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In Packers' pre-draft process, virtual meetings have their benefits

GM Brian Gutekunst and his personnel team are navigating plusses and minuses of this year’s NFL Draft prep

Co-Directors of Player Personnel John Wojciechowski, Jon-Eric Sullivan and General Manager Brian Gutekunst
Co-Directors of Player Personnel John Wojciechowski, Jon-Eric Sullivan and General Manager Brian Gutekunst

GREEN BAY – After the NFL went through a virtual offseason program last spring, the success of utilizing Zoom for meetings and film sessions led coaches and players alike to claim some virtual elements of the offseason could be here to stay in a post-pandemic world.

It sounds like similar sentiments are now being shared with regard to this year's pre-draft process.

Due to the ongoing pandemic nixing the scouting combine in Indianapolis and pre-draft facility visits by NFL prospects, interviews and other contact with draft-eligible players has gone virtual as well.

The only exception is at the college pro days, where each NFL team can send up to three representatives, and in-person contact is allowed with masking and social distancing guidelines followed.

But the absence of the traditional whirlwind of Indy interviews, with the bulk of a team's brass meeting a prospect in a hotel room, hasn't been all bad. According to Packers General Manager Brian Gutekunst, getting to know future players through a computer screen has perhaps gone better than expected.

"The players of this generation, they're so comfortable in that environment, sometimes way more comfortable than being in a hotel room or a suite in Indy with 15 people staring at them," Gutekunst said in a pre-draft session with the media last week.

"I think they're so much more comfortable with that screen. At times I feel like we're getting a better idea of who the player really is."

Other plusses to the change have emerged, too.

In Indy, a rigid, formal schedule allowed teams to talk with players for only 15 minutes before they were on to their next interview down the hotel hall. It was a rapid-fire meet-and-greet for both the players and teams, with 12-15 interviews over a span of 3-4 hours each night the common routine.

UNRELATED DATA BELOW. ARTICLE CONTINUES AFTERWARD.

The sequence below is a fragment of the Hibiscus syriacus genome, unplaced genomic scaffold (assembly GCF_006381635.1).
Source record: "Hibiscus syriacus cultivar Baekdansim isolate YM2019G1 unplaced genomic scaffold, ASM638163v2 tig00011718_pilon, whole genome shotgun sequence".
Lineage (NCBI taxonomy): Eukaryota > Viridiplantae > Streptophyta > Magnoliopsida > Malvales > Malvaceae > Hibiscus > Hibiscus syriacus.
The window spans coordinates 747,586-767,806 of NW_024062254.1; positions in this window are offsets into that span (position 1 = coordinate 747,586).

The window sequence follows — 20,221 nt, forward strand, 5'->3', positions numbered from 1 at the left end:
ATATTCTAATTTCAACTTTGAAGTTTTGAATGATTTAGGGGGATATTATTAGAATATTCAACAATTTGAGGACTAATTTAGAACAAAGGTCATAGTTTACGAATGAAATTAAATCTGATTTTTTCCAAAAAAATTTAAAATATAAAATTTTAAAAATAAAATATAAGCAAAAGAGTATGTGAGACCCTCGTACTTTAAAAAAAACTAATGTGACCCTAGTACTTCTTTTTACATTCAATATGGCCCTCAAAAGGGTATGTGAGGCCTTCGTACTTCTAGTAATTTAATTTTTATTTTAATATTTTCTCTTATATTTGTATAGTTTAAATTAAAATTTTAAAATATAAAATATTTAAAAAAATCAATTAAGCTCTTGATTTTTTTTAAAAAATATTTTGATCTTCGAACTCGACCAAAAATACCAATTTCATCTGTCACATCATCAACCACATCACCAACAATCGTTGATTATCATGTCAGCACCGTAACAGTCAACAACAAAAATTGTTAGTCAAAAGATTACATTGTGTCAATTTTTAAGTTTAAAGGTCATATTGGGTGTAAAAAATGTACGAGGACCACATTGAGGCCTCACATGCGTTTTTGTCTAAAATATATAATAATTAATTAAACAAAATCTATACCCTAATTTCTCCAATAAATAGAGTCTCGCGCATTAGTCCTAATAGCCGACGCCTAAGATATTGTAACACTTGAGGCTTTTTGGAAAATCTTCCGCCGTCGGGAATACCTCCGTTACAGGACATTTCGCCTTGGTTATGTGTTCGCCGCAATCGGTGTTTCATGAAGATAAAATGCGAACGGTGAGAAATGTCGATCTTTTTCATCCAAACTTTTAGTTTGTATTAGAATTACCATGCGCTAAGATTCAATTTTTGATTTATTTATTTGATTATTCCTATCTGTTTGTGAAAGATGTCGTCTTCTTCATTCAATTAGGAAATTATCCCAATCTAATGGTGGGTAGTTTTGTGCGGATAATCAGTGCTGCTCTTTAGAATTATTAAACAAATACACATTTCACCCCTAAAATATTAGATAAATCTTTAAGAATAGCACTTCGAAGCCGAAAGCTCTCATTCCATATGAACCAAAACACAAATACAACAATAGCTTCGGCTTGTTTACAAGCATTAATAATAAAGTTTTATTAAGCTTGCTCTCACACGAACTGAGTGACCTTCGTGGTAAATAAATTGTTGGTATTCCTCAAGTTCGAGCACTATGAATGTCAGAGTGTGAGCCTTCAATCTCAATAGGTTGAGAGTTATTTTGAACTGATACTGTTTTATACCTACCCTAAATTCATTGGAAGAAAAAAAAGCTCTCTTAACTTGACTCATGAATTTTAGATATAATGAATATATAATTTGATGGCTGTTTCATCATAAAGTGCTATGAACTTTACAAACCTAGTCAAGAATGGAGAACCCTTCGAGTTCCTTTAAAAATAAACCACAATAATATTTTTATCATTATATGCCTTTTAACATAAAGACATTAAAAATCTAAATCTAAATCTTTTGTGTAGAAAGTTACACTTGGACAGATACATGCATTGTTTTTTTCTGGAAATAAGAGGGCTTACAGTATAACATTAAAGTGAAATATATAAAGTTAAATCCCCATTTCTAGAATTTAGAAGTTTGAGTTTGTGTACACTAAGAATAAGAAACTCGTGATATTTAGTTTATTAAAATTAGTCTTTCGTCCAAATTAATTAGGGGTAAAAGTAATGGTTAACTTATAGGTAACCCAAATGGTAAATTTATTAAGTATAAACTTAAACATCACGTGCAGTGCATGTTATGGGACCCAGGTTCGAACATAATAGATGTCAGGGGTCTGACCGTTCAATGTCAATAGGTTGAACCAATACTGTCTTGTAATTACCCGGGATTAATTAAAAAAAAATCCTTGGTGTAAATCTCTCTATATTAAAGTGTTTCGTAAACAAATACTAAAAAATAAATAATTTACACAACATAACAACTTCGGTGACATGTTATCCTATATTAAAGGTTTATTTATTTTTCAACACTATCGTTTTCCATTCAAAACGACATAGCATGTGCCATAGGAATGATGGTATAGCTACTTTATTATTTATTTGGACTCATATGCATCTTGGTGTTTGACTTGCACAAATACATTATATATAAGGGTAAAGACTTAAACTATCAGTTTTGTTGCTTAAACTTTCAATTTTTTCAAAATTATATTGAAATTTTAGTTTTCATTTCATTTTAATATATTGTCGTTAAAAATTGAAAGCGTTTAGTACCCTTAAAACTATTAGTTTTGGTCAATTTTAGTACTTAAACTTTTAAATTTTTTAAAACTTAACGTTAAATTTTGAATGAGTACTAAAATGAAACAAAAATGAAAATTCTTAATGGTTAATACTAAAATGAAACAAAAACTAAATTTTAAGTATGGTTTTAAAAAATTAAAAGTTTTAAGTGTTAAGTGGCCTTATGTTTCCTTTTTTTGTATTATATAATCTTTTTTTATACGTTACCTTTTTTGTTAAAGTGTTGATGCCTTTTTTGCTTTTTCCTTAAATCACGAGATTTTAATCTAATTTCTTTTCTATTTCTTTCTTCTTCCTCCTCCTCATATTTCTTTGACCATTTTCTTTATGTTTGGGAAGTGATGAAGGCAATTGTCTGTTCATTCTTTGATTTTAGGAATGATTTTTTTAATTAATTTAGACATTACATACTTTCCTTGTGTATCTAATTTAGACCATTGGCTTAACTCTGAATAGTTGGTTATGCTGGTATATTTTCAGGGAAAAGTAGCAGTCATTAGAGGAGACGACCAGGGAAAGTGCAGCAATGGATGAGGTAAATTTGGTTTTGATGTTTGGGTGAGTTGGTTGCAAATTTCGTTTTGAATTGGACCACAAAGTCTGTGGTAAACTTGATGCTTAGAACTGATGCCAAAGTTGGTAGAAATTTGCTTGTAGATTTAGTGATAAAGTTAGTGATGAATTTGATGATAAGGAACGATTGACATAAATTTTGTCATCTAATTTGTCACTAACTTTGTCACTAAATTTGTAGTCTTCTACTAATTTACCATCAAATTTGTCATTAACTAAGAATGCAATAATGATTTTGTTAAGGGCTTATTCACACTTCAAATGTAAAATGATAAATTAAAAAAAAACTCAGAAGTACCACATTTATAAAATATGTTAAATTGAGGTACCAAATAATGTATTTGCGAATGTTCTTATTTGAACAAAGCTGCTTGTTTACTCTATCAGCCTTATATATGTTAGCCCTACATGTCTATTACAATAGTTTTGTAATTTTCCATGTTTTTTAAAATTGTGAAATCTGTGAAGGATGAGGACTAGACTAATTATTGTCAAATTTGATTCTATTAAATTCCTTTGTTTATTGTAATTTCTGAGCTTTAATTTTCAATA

Now, teams can schedule a Zoom with a draft prospect that lasts up to an hour (and they can follow up with other virtual visits later, up to a max of five for any single player).

The NFL scouts and personnel executives on those calls can also take some time to debrief after they hang up with the player, comparing notes and discussing their initial reactions, rather than having to move on to the next player right away.

So, while some valuable and convenient elements of the combine can't effectively be replicated – such as all the physical testing being done on the same days at the same location, and all the NFL team doctors conducting medical checks themselves in a hands-on, efficient manner – the adjusted interview process has had its benefits.

"I do think we'll continue to use this Zoom process long after COVID and we're back to normal, because I think there's a lot of value to it," Gutekunst said. "We expect to talk to quite a lot of players moving forward."

The interviews, testing numbers and other measurables are considered complementary pieces to the game film teams study on players. Almost without fail, game film matters most as teams build their draft boards.

But the other elements are important to round out any scouting profile, and amidst the drawbacks to this year's changes, Gutekunst expressed how thankful he was the annual Senior Bowl could be conducted with COVID protocols in place. He believes players' showings during that week in Mobile, Ala., could have an even greater impact on the draft than usual.

Regarding other pre-draft aspects, there's a league-wide process in conjunction with the colleges to gather and share pertinent medical information.

Gutekunst also said the Packers obviously are putting a greater emphasis than normal on the college pro-day workouts, to maximize the on-site observation and contact that's allowed.

"I don't think there's anything that can replace the in-person looks," Gutekunst said. "So certainly the pro days become very important for our organization and the rest of the league to come to a conclusion about some of these guys."

For his part, Gutekunst always valued the opportunity to see players work out live at the combine, so he'll be spending more time on the road between now and the draft traveling to pro days to fill in his own gaps, so to speak.

He also appreciates the extensive experience his top lieutenants in the personnel department bring to the Packers – a group that includes director of football operations Milt Hendrickson, co-directors of player personnel Jon-Eric Sullivan and John Wojciechowski, director of college scouting Matt Malaspina, and national scout Sam Seale – to help navigate the scouting landscape in this very different year.

"We're fortunate to have some guys that have been in this thing for 15-20-plus years," Gutekunst said. "So I feel really good if I can't make it to some of these (pro days), that the eyes we're going to have on these guys will be able to get us the information we need to make good decisions."

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